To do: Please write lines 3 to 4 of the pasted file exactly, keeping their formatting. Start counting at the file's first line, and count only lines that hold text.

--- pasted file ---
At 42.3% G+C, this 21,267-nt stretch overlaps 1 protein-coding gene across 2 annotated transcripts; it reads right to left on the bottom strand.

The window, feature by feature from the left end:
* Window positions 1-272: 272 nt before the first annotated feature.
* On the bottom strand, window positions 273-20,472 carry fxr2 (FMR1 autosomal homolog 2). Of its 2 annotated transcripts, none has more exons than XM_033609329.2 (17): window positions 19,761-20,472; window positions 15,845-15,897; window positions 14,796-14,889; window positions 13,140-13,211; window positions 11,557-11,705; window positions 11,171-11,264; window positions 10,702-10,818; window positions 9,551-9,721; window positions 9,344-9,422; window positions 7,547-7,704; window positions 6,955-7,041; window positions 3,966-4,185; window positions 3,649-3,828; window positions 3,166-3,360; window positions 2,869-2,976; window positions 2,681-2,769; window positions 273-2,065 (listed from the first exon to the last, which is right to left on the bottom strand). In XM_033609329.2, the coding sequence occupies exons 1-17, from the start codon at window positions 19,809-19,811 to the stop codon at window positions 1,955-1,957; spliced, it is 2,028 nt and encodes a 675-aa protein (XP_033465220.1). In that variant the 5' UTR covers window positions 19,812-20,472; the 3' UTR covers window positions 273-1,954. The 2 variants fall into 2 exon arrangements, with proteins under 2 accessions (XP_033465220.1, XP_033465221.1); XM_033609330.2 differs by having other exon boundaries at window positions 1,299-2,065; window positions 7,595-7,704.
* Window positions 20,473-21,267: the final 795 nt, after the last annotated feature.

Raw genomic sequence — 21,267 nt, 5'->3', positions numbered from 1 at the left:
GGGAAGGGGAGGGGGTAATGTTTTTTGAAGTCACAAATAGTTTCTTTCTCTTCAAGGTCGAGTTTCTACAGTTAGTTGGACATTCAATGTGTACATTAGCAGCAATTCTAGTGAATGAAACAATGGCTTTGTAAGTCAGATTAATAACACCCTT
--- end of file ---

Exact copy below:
* Window positions 1-272: 272 nt before the first annotated feature.
* On the bottom strand, window positions 273-20,472 carry fxr2 (FMR1 autosomal homolog 2). Of its 2 annotated transcripts, none has more exons than XM_033609329.2 (17): window positions 19,761-20,472; window positions 15,845-15,897; window positions 14,796-14,889; window positions 13,140-13,211; window positions 11,557-11,705; window positions 11,171-11,264; window positions 10,702-10,818; window positions 9,551-9,721; window positions 9,344-9,422; window positions 7,547-7,704; window positions 6,955-7,041; window positions 3,966-4,185; window positions 3,649-3,828; window positions 3,166-3,360; window positions 2,869-2,976; window positions 2,681-2,769; window positions 273-2,065 (listed from the first exon to the last, which is right to left on the bottom strand). In XM_033609329.2, the coding sequence occupies exons 1-17, from the start codon at window positions 19,809-19,811 to the stop codon at window positions 1,955-1,957; spliced, it is 2,028 nt and encodes a 675-aa protein (XP_033465220.1). In that variant the 5' UTR covers window positions 19,812-20,472; the 3' UTR covers window positions 273-1,954. The 2 variants fall into 2 exon arrangements, with proteins under 2 accessions (XP_033465220.1, XP_033465221.1); XM_033609330.2 differs by having other exon boundaries at window positions 1,299-2,065; window positions 7,595-7,704.